The words he spoke were clear. “I am in a… a… tunnel,” he said. “It is lighted, dimly, but there is nothing for me to see.” Blue veins showed through the flesh of his cheeks like watermarks on translucent paper.

He paused and I urged, “Go on.”

“I am alone,” he said. “The realities I knew no longer exist, and I am damp and cold. All about me is a sense of gloom and dejection. It is an apprehension – an emanation – so deep and real as to be almost a tangible thing. The walls to either side of me seem to be formed, not of substance, but rather of the soundless cries of melancholy of spirits I cannot see.

“I am waiting, waiting in the gloom for something which will come to me. That need to wait is an innate part of my being and I have no thought of questioning it.” His voice died again.

“What are you waiting for?” I asked.

“I do not know,” he said, his voice dreary with the despair of centuries of hopelessness. “I only know that I must wait – that compulsion is greater than my strength to combat.”

The tone of his voice changed slightly. “The tunnel about me is widening and now the walls have receded into invisibility. The tunnel has become a plain, but the plain is as desolate, as forlorn and dreary as was the tunnel, and still I stand and wait. How long must this go on?”

He fell silent again, and I was about to prompt him with another question – I could not afford to let the time run out in long silences – but abruptly the muscles about his eyes tightened and subtly a new aspect replaced their hopeless dejection. Now they expressed a black, bottomless terror. For a moment I marveled that so small a portion of a facial anatomy could express such horror.

“There is something coming toward me,” he said. “A – beast – of brutish foulness! Beast is too inadequate a term to describe it, but I know no words to tell its form. It is an intangible and evasive – thing – but very real. And it is coming closer!

“It has no organs of sight as I know them, but I feel that it can see me. Or rather that it is aware of me with a sense sharper than vision itself. It is very near now. Oh God, the malevolence, the hate – the potentiality of awful, fearsome destructiveness that is its very essence! And still I cannot move!”

The expression of terrified anticipation, centered in his eyes, lessened slightly, and was replaced, instantly, by its former deep, deep despair. “I am no longer afraid,” he said.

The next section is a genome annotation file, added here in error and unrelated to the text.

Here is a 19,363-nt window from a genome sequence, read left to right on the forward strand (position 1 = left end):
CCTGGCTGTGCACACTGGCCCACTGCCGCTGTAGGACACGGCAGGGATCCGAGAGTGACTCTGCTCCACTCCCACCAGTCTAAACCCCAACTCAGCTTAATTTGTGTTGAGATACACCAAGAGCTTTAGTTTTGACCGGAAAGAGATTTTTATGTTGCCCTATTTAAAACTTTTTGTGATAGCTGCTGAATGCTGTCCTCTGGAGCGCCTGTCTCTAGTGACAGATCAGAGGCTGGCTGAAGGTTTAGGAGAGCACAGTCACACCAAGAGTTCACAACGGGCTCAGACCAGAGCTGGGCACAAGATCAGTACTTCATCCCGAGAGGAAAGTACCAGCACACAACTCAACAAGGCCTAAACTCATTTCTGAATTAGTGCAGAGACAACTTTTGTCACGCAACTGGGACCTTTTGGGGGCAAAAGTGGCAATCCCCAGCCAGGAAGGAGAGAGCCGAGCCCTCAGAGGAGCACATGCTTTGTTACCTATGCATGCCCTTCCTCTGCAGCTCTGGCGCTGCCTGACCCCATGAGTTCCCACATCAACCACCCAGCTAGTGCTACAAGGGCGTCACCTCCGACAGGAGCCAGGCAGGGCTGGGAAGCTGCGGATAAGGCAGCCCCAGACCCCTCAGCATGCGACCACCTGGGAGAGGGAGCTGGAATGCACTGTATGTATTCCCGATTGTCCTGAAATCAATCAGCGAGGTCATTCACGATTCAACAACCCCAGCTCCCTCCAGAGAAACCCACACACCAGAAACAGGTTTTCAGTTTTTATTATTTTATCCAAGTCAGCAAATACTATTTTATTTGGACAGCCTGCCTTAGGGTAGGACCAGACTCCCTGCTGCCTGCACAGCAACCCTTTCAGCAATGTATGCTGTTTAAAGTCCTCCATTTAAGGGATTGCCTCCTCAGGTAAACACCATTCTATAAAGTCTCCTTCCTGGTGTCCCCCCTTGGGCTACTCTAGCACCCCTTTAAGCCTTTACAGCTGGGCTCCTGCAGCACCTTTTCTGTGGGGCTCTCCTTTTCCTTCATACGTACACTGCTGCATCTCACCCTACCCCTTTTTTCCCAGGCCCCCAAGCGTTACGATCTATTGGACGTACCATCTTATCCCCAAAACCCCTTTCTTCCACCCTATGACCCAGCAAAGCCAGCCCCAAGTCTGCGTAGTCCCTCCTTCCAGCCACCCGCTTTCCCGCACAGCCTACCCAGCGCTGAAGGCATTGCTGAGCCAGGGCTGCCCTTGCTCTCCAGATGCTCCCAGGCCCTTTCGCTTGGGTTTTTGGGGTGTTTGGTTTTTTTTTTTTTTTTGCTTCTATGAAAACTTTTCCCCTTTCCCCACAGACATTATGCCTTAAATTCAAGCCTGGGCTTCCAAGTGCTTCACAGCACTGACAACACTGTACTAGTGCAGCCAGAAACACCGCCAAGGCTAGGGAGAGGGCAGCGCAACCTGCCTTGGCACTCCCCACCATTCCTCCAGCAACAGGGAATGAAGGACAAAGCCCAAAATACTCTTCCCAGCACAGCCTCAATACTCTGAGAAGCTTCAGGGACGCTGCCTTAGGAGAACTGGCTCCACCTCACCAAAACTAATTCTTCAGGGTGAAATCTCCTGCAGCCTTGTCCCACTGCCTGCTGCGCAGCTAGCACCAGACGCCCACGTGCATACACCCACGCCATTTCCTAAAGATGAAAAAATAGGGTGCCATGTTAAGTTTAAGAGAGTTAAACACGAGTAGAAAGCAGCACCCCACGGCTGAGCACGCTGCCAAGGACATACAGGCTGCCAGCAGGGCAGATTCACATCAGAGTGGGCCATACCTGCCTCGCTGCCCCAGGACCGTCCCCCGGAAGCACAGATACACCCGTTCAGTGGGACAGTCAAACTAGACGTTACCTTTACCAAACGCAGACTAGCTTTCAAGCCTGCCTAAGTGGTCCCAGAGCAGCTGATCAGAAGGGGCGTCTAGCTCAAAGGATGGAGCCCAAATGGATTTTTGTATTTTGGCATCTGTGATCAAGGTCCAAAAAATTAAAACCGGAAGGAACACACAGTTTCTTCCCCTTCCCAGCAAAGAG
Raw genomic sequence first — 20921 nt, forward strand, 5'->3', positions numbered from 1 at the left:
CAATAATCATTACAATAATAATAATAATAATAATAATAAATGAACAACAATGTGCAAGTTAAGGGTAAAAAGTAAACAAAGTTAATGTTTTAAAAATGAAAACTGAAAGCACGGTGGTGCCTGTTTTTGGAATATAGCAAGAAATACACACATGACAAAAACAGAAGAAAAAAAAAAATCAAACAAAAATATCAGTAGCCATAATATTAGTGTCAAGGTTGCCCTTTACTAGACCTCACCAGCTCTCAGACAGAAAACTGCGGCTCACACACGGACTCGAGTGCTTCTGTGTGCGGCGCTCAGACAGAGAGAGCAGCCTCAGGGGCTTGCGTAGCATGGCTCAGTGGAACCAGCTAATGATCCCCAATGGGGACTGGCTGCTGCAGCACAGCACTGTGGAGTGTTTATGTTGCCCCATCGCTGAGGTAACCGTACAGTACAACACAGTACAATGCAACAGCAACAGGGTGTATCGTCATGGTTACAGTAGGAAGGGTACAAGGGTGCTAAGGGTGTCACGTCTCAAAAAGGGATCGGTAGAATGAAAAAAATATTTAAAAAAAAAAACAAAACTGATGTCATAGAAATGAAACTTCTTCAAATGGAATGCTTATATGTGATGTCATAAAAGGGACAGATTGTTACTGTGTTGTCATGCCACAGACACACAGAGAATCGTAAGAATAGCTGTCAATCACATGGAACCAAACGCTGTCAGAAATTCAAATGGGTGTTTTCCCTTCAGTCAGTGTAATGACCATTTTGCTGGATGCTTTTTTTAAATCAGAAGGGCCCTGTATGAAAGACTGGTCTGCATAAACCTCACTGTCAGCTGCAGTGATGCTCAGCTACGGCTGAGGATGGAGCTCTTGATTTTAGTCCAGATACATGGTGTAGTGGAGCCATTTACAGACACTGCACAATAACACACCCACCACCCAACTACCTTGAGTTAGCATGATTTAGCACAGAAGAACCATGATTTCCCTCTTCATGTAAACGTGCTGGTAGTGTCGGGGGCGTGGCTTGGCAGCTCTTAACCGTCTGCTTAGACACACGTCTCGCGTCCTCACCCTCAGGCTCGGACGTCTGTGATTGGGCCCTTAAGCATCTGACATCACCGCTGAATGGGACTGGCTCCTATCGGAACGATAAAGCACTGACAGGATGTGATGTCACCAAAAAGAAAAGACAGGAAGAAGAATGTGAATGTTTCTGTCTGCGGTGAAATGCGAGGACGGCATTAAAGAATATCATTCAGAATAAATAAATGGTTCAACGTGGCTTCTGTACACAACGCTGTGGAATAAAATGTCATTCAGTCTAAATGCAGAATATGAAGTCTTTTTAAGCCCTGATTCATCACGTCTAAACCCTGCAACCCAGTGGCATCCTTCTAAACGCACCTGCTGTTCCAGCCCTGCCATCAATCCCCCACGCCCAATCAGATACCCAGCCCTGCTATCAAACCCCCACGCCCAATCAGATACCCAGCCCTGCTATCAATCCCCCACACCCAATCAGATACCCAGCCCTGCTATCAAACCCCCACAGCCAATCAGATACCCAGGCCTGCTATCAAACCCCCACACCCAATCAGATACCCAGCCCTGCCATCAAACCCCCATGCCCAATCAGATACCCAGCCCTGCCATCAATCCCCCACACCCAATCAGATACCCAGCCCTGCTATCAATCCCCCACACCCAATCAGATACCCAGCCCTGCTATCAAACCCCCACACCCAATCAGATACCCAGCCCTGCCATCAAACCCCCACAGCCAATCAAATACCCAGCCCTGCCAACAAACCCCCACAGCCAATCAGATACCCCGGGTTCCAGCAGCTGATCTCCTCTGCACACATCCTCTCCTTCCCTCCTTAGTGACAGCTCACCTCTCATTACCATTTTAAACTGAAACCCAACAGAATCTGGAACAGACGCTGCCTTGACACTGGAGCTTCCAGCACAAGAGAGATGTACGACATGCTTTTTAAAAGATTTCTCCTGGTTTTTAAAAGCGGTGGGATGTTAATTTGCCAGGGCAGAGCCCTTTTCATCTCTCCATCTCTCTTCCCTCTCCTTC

“Why?” I interjected. “Why?” I was impatient to learn all that I could before the end came.

“Because…” He paused. “Because it holds no threat for me. Somehow, someday, I understand – I know – that it too is seeking that for which I wait.”

“What is it doing now?” I asked.

“It has stopped beside me and we stand together, gazing across the stark, empty plain. Now a second awful entity, with the same leashed virulence about it, moves up and stands at my other side. We all three wait, myself with a dark fear of this dismal universe, my unnatural companions with patient, malicious menace.

“Bits of…” He faltered. “Of… I can name it only aura, go out from the beasts like an acid stream, and touch me, and the hate, and the venom chill my body like a wave of intense cold.

“Now there are others of the awful breed behind me. We stand, waiting, waiting for that which will come. What it is I do not know.”

I could see the pallor of death creeping steadily into the last corners of his lips, and I knew that the end was not far away. Suddenly a black frustration built up within me. “What are you waiting for?” I screamed, the tenseness, and the importance of this moment forcing me to lose the iron self-control upon which I have always prided myself.

I knew that the answer held the secret of what I must know. If I could learn that, my experiment would not be in vain, and I could make whatever preparations were necessary for my own death. I had to know that answer.

“Think! Think!” I pleaded. “What are you waiting for?”

“I do not know!” The dreary despair in his eyes, sightless as they met mine, chilled me with a coldness that I felt in the marrow of my being. “I do not know,” he repeated. “I… Yes, I do know!”

Abruptly the plasmatic film cleared from his eyes and I knew that for the first time, since the poison struck, he was seeing me, clearly. I sensed that this was the last moment before he left – for good. It had to be now!

“Tell me. I command you,” I cried. “What are you waiting for?”

His voice was quiet as he murmured, softly, implacably, before he was gone.

“We are waiting,” he said, “for you.”

Reaper

Original illustration for Imagination Magazine by W. E. Terry.

 

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Miriam Allen DeFord (1888-1975) was a feminist, activist, newspaper reporter, editor, and a prolific writer of both fiction and non-fiction.

Early in her career, she wrote chiefly about historical events and politics from a left-wing perspective. She said in an interview, “I am unalterably and actively opposed to fascism, Nazism, Hitlerism, Hirohitoism, or whatever name may be applied to the monster.”